Academic journal article Nursing Education Perspectives

PhD Education Outcomes: Results of a National Survey of Nursing PhD Alumni

Academic journal article Nursing Education Perspectives

PhD Education Outcomes: Results of a National Survey of Nursing PhD Alumni

Article excerpt

The goal of PhD programs In nursing education, similar to PhD education In other disciplines, Is to prepare research scientists who will advance knowledge In their discipline and, as educators, prepare the next generation of nurses. Nursing has fallen short on both these goals. The nursing profession has a severe shortage of PhD-prepared nurses to design and conduct research. Moreover, only 1 percent of nurses hold doctoral degrees (Feeg & Nickitas, 2011), and there Is a severe shortage of nurses qualified for faculty positions to educate and mentor students (Smeltzer et al., 2016). In 2012, nursing schools reported turning away 58,114 qualified applicants due to a lack of faculty (American Association of Colleges of Nursing [AACN], 2014).

The shortage of PhD nurses Is due to several factors unique to the discipline of nursing. Unlike many disciplines in science and the humanities that have their roots in 18th century Europe, the discipline of nursing Is relatively new In the production of scientific knowledge. Only since the 1920s has the need to educate nurses In academic Institutions been recognized (Ellis & Hartley, 2004). In the past three decades, there has been progress In the recognition of nursing as a scientific discipline equal to other disciplines In academia (Cronenwett et al., 2011). In addition, nurses earn PhDs later in their careers. On average, nurses are 48.5 years of age when they earn a PhD compared to 33 years of age for other disciplines (Berger, 2007). Most doctoral students In nursing will be middle-aged upon graduation, leaving less time to develop a research career (Bednash, 2015).

Partly in response to the PhD nurse shortage, a number of new PhD programs In nursing have been established, with nearly half of the 133 programs In the United States established since 2000 (AACN, 2014). Today a variety of program options exist, Including traditional MS-to-PhD programs, fast-track BS-to-PhD programs, traditional classroom-based offerings, hybrid attendance programs, and entirely online programs (Ellenbecker & Kazmi, 2014).

We believe that It Is time to examine the outcomes of PhD education to determine what program characteristics, if any, contribute to more successful careers in nursing research. This knowledge will inform and guide educators In the areas of student recruitment and advising, program resources, and methods of education delivery. The purpose of this study is to describe outcomes of nursing PhD programs and examine relationships between the characteristics of Individual nursing students, the PhD programs they attend, and program outcomes. Specific research questions are as follows:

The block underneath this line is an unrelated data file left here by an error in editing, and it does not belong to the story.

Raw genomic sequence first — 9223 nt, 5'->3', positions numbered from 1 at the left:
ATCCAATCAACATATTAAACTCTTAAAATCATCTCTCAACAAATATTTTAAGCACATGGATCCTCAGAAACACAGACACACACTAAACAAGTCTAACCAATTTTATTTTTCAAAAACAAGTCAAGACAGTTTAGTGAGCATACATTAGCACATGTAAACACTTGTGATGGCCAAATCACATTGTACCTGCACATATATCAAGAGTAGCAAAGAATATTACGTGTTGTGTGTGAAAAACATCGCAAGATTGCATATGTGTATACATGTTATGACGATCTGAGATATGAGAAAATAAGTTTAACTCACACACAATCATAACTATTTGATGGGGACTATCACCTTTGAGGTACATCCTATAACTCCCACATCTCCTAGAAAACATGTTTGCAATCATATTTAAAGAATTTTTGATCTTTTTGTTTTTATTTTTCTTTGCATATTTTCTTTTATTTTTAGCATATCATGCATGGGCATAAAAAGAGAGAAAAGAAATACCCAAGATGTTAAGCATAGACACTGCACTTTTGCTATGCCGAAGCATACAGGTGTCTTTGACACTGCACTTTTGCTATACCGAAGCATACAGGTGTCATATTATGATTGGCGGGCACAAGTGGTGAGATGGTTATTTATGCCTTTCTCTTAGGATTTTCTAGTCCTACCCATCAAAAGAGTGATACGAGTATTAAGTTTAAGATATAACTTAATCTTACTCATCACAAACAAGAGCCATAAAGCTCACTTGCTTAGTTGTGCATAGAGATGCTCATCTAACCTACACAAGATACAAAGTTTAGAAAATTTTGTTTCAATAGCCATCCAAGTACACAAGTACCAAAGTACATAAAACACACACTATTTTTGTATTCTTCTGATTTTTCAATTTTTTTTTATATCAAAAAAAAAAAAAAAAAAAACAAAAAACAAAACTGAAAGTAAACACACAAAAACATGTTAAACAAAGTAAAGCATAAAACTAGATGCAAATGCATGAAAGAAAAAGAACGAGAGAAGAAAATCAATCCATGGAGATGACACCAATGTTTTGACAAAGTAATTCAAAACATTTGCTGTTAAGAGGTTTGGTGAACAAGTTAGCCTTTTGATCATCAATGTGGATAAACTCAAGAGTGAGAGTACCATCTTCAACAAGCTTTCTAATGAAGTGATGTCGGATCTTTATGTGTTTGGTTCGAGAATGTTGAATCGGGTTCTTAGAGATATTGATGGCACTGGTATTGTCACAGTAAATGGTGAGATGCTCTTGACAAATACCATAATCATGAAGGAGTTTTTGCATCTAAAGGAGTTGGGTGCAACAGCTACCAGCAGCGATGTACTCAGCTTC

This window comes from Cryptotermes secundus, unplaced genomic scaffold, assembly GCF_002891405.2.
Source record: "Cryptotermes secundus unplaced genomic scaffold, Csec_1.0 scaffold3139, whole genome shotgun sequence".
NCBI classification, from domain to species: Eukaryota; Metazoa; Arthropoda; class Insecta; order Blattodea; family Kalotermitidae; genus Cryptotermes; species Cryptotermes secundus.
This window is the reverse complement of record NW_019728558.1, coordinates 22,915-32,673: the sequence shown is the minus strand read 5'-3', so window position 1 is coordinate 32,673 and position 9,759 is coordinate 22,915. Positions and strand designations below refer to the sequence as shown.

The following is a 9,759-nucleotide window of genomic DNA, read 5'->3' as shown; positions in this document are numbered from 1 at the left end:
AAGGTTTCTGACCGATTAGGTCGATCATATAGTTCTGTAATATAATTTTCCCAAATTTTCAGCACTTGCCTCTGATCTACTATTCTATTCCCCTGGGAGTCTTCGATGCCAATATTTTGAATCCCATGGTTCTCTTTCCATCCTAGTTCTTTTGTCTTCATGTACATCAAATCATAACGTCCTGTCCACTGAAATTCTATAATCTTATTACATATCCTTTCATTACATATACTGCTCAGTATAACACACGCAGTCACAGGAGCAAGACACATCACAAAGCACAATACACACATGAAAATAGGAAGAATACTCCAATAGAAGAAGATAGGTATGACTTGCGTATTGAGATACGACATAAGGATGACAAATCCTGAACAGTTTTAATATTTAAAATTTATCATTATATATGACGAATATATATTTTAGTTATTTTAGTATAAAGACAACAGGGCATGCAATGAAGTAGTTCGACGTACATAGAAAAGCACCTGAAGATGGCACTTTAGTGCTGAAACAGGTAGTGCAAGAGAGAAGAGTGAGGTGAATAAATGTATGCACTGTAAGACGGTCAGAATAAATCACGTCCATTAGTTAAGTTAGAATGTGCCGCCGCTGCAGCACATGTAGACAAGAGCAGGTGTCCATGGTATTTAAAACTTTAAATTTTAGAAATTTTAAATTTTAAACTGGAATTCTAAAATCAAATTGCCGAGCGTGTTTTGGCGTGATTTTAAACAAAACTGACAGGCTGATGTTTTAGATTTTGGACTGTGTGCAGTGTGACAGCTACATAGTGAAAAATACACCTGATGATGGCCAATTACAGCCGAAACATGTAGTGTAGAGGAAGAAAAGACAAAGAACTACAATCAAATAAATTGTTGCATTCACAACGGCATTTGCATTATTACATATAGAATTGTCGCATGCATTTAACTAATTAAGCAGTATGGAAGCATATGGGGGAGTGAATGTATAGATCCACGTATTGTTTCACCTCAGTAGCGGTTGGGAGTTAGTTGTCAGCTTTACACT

1. How productive are recent graduates of PhD nursing programs in research activities?

2. Is there a relationship between student characteristics and success in research?

3. Is there a relationship between PhD program characteristics and success in research?


Traditionally, outcomes of nursing education programs have been measured by NCLEX-RN® scores for baccalaureate programs and certification examination scores for master's programs. Other outcomes, such as satisfaction with the program, ability to think critically, and the performance of new graduates through self- or employer evaluations have been explored (Horne & Sandmann, 2012). The National League for Nursing (2016) describes competencies for PhD nursing graduates but does not provide specific recommendations for measuring the success of PhD programs or students.

Outcome measures of success for PhD programs are generally lacking, and programs rely on recommendations for structural and process criteria to assess quality of PhD education in nursing. Components of successful nursing PhD programs are a strong curriculum, seasoned research faculty to mentor and support students, an institutional commitment to doctoral education, and structures in place to support the financial and educational needs of students (AACN, 2010). …

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